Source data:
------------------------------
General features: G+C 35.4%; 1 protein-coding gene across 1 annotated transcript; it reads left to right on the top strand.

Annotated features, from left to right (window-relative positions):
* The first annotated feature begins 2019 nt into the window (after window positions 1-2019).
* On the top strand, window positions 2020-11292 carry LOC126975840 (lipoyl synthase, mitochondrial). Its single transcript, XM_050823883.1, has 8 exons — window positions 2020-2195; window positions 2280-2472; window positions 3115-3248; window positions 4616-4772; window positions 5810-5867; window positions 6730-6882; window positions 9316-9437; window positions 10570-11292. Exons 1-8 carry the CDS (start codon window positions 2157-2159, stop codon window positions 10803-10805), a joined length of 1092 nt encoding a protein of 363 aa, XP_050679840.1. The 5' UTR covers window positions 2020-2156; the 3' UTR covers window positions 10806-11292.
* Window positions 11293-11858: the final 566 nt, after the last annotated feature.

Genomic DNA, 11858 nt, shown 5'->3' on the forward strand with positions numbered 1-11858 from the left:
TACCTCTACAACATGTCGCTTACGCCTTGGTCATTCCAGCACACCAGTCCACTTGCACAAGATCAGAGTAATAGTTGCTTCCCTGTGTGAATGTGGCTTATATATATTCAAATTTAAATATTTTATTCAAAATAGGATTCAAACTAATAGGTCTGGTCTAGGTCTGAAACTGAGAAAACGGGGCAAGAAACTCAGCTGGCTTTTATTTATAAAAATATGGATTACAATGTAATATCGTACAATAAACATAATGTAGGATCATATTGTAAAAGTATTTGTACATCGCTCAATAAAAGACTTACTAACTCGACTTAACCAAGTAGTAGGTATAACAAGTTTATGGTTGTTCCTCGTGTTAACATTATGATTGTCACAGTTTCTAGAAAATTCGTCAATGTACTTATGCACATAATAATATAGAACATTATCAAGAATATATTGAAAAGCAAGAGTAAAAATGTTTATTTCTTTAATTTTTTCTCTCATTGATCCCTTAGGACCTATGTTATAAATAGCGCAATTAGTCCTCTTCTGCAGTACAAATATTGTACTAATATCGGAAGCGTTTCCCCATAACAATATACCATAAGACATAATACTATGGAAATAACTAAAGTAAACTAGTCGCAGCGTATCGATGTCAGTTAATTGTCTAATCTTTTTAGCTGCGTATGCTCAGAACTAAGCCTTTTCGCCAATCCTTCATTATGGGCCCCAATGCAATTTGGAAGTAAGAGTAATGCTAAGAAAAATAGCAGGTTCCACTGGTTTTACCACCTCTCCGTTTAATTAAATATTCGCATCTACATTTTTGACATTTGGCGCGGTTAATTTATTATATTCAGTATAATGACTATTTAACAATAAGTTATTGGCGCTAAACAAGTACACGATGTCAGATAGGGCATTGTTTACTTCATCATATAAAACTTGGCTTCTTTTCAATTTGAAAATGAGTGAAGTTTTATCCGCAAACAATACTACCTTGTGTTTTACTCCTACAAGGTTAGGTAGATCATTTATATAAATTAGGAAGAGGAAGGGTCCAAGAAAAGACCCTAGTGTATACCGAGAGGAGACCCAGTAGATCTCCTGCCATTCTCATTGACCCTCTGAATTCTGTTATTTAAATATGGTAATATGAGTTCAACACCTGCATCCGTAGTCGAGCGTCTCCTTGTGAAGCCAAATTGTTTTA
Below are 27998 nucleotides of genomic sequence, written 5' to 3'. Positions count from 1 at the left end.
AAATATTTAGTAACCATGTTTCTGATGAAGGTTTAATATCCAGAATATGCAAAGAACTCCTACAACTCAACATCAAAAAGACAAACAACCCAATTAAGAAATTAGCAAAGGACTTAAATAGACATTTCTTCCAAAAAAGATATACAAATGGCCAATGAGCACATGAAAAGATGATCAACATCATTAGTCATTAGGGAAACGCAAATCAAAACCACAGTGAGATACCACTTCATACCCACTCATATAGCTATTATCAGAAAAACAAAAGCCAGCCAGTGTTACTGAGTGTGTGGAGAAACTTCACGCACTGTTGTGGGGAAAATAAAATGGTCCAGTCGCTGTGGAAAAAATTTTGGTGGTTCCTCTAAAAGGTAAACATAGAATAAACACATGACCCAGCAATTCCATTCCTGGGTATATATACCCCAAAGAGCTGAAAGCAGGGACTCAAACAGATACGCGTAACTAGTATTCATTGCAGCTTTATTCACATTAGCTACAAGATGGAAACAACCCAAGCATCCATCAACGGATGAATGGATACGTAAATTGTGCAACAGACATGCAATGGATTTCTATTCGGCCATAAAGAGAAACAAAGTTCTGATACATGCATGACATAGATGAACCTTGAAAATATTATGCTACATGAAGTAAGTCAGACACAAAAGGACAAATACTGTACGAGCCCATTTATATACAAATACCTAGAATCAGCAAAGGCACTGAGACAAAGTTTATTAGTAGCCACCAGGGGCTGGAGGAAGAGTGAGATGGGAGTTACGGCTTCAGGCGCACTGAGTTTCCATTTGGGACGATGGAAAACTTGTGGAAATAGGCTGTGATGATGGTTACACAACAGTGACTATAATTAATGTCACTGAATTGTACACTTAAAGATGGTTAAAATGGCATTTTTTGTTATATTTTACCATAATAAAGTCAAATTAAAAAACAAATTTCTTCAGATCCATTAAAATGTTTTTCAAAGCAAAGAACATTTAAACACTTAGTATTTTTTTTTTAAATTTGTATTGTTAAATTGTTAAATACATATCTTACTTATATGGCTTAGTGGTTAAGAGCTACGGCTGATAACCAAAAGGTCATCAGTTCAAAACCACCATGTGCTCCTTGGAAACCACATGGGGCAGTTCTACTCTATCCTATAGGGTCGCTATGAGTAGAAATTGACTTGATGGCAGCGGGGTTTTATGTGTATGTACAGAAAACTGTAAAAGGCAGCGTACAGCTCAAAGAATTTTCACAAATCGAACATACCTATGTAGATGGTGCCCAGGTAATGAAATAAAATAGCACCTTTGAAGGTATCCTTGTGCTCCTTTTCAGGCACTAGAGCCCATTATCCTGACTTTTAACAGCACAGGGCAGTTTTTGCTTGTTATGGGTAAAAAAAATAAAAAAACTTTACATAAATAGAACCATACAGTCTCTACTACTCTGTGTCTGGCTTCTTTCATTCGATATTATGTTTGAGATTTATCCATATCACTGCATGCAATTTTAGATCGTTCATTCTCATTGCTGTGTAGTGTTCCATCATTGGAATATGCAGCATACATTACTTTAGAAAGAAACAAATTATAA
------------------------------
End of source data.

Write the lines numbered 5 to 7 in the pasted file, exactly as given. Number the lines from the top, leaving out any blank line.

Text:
* Window positions 11293-11858: the final 566 nt, after the last annotated feature.

Genomic DNA, 11858 nt, shown 5'->3' on the forward strand with positions numbered 1-11858 from the left:
TACCTCTACAACATGTCGCTTACGCCTTGGTCATTCCAGCACACCAGTCCACTTGCACAAGATCAGAGTAATAGTTGCTTCCCTGTGTGAATGTGGCTTATATATATTCAAATTTAAATATTTTATTCAAAATAGGATTCAAACTAATAGGTCTGGTCTAGGTCTGAAACTGAGAAAACGGGGCAAGAAACTCAGCTGGCTTTTATTTATAAAAATATGGATTACAATGTAATATCGTACAATAAACATAATGTAGGATCATATTGTAAAAGTATTTGTACATCGCTCAATAAAAGACTTACTAACTCGACTTAACCAAGTAGTAGGTATAACAAGTTTATGGTTGTTCCTCGTGTTAACATTATGATTGTCACAGTTTCTAGAAAATTCGTCAATGTACTTATGCACATAATAATATAGAACATTATCAAGAATATATTGAAAAGCAAGAGTAAAAATGTTTATTTCTTTAATTTTTTCTCTCATTGATCCCTTAGGACCTATGTTATAAATAGCGCAATTAGTCCTCTTCTGCAGTACAAATATTGTACTAATATCGGAAGCGTTTCCCCATAACAATATACCATAAGACATAATACTATGGAAATAACTAAAGTAAACTAGTCGCAGCGTATCGATGTCAGTTAATTGTCTAATCTTTTTAGCTGCGTATGCTCAGAACTAAGCCTTTTCGCCAATCCTTCATTATGGGCCCCAATGCAATTTGGAAGTAAGAGTAATGCTAAGAAAAATAGCAGGTTCCACTGGTTTTACCACCTCTCCGTTTAATTAAATATTCGCATCTACATTTTTGACATTTGGCGCGGTTAATTTATTATATTCAGTATAATGACTATTTAACAATAAGTTATTGGCGCTAAACAAGTACACGATGTCAGATAGGGCATTGTTTACTTCATCATATAAAACTTGGCTTCTTTTCAATTTGAAAATGAGTGAAGTTTTATCCGCAAACAATACTACCTTGTGTTTTACTCCTACAAGGTTAGGTAGATCATTTATATAAATTAGGAAGAGGAAGGGTCCAAGAAAAGACCCTAGTGTATACCGAGAGGAGACCCAGTAGATCTCCTGCCATTCTCATTGACCCTCTGAATTCTGTTATTTAAATATGGTAATATGAGTTCAACACCTGCATCCGTAGTCGAGCGTCTCCTTGTGAAGCCAAATTGTTTTA